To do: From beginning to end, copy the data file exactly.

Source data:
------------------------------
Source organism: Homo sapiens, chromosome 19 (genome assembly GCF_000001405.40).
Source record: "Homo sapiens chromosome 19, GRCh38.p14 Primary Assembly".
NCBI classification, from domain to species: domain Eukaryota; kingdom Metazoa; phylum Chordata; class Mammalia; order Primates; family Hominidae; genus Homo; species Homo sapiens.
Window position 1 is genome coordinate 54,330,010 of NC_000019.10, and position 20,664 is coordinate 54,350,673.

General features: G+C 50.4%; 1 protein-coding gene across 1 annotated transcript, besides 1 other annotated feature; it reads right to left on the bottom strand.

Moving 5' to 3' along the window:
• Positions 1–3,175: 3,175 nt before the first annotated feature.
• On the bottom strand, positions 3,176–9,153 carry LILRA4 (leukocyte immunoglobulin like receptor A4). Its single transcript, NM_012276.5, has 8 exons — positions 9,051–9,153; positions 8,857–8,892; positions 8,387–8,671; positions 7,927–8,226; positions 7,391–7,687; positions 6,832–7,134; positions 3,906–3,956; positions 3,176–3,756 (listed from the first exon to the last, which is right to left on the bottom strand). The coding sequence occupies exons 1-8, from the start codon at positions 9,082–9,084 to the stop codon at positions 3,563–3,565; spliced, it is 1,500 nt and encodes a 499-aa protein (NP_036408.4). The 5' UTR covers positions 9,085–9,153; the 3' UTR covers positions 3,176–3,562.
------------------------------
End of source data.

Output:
Source organism: Homo sapiens, chromosome 19 (genome assembly GCF_000001405.40).
Source record: "Homo sapiens chromosome 19, GRCh38.p14 Primary Assembly".
NCBI classification, from domain to species: domain Eukaryota; kingdom Metazoa; phylum Chordata; class Mammalia; order Primates; family Hominidae; genus Homo; species Homo sapiens.
Window position 1 is genome coordinate 54,330,010 of NC_000019.10, and position 20,664 is coordinate 54,350,673.

General features: G+C 50.4%; 1 protein-coding gene across 1 annotated transcript, besides 1 other annotated feature; it reads right to left on the bottom strand.

Moving 5' to 3' along the window:
• Positions 1–3,175: 3,175 nt before the first annotated feature.
• On the bottom strand, positions 3,176–9,153 carry LILRA4 (leukocyte immunoglobulin like receptor A4). Its single transcript, NM_012276.5, has 8 exons — positions 9,051–9,153; positions 8,857–8,892; positions 8,387–8,671; positions 7,927–8,226; positions 7,391–7,687; positions 6,832–7,134; positions 3,906–3,956; positions 3,176–3,756 (listed from the first exon to the last, which is right to left on the bottom strand). The coding sequence occupies exons 1-8, from the start codon at positions 9,082–9,084 to the stop codon at positions 3,563–3,565; spliced, it is 1,500 nt and encodes a 499-aa protein (NP_036408.4). The 5' UTR covers positions 9,085–9,153; the 3' UTR covers positions 3,176–3,562.